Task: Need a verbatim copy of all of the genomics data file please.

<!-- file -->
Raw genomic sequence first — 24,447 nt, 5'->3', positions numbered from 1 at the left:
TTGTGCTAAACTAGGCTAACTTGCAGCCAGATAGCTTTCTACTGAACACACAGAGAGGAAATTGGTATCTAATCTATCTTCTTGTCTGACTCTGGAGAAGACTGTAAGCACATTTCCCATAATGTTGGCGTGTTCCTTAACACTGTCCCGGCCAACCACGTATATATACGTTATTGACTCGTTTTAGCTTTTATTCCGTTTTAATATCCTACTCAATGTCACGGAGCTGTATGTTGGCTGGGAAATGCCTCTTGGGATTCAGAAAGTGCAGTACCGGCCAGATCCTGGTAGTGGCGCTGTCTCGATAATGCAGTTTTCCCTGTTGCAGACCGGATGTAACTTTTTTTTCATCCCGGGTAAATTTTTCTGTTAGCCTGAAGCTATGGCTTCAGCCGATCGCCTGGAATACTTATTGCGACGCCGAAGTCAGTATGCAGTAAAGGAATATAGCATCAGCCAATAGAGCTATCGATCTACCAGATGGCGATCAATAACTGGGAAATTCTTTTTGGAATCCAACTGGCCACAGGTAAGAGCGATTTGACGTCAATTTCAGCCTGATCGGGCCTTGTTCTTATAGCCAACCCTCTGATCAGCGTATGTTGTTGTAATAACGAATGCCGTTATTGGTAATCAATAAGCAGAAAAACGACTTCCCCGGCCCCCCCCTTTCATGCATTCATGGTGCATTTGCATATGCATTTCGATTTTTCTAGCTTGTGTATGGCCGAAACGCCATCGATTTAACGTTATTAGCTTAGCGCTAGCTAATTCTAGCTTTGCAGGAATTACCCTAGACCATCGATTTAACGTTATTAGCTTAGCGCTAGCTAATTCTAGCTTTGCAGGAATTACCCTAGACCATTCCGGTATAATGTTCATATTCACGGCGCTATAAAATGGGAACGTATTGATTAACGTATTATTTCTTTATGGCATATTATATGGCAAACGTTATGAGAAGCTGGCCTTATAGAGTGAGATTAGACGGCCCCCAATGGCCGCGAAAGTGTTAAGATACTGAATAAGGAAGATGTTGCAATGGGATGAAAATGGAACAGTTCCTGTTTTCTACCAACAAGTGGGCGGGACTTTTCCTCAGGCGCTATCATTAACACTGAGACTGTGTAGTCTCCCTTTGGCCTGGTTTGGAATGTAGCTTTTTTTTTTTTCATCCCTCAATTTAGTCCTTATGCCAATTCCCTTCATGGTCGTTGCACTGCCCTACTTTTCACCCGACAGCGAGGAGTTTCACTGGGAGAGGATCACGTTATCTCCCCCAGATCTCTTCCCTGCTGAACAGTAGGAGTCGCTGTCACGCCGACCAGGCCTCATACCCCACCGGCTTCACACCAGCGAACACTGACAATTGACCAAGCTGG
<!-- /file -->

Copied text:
Raw genomic sequence first — 24,447 nt, 5'->3', positions numbered from 1 at the left:
TTGTGCTAAACTAGGCTAACTTGCAGCCAGATAGCTTTCTACTGAACACACAGAGAGGAAATTGGTATCTAATCTATCTTCTTGTCTGACTCTGGAGAAGACTGTAAGCACATTTCCCATAATGTTGGCGTGTTCCTTAACACTGTCCCGGCCAACCACGTATATATACGTTATTGACTCGTTTTAGCTTTTATTCCGTTTTAATATCCTACTCAATGTCACGGAGCTGTATGTTGGCTGGGAAATGCCTCTTGGGATTCAGAAAGTGCAGTACCGGCCAGATCCTGGTAGTGGCGCTGTCTCGATAATGCAGTTTTCCCTGTTGCAGACCGGATGTAACTTTTTTTTCATCCCGGGTAAATTTTTCTGTTAGCCTGAAGCTATGGCTTCAGCCGATCGCCTGGAATACTTATTGCGACGCCGAAGTCAGTATGCAGTAAAGGAATATAGCATCAGCCAATAGAGCTATCGATCTACCAGATGGCGATCAATAACTGGGAAATTCTTTTTGGAATCCAACTGGCCACAGGTAAGAGCGATTTGACGTCAATTTCAGCCTGATCGGGCCTTGTTCTTATAGCCAACCCTCTGATCAGCGTATGTTGTTGTAATAACGAATGCCGTTATTGGTAATCAATAAGCAGAAAAACGACTTCCCCGGCCCCCCCCTTTCATGCATTCATGGTGCATTTGCATATGCATTTCGATTTTTCTAGCTTGTGTATGGCCGAAACGCCATCGATTTAACGTTATTAGCTTAGCGCTAGCTAATTCTAGCTTTGCAGGAATTACCCTAGACCATCGATTTAACGTTATTAGCTTAGCGCTAGCTAATTCTAGCTTTGCAGGAATTACCCTAGACCATTCCGGTATAATGTTCATATTCACGGCGCTATAAAATGGGAACGTATTGATTAACGTATTATTTCTTTATGGCATATTATATGGCAAACGTTATGAGAAGCTGGCCTTATAGAGTGAGATTAGACGGCCCCCAATGGCCGCGAAAGTGTTAAGATACTGAATAAGGAAGATGTTGCAATGGGATGAAAATGGAACAGTTCCTGTTTTCTACCAACAAGTGGGCGGGACTTTTCCTCAGGCGCTATCATTAACACTGAGACTGTGTAGTCTCCCTTTGGCCTGGTTTGGAATGTAGCTTTTTTTTTTTTCATCCCTCAATTTAGTCCTTATGCCAATTCCCTTCATGGTCGTTGCACTGCCCTACTTTTCACCCGACAGCGAGGAGTTTCACTGGGAGAGGATCACGTTATCTCCCCCAGATCTCTTCCCTGCTGAACAGTAGGAGTCGCTGTCACGCCGACCAGGCCTCATACCCCACCGGCTTCACACCAGCGAACACTGACAATTGACCAAGCTGG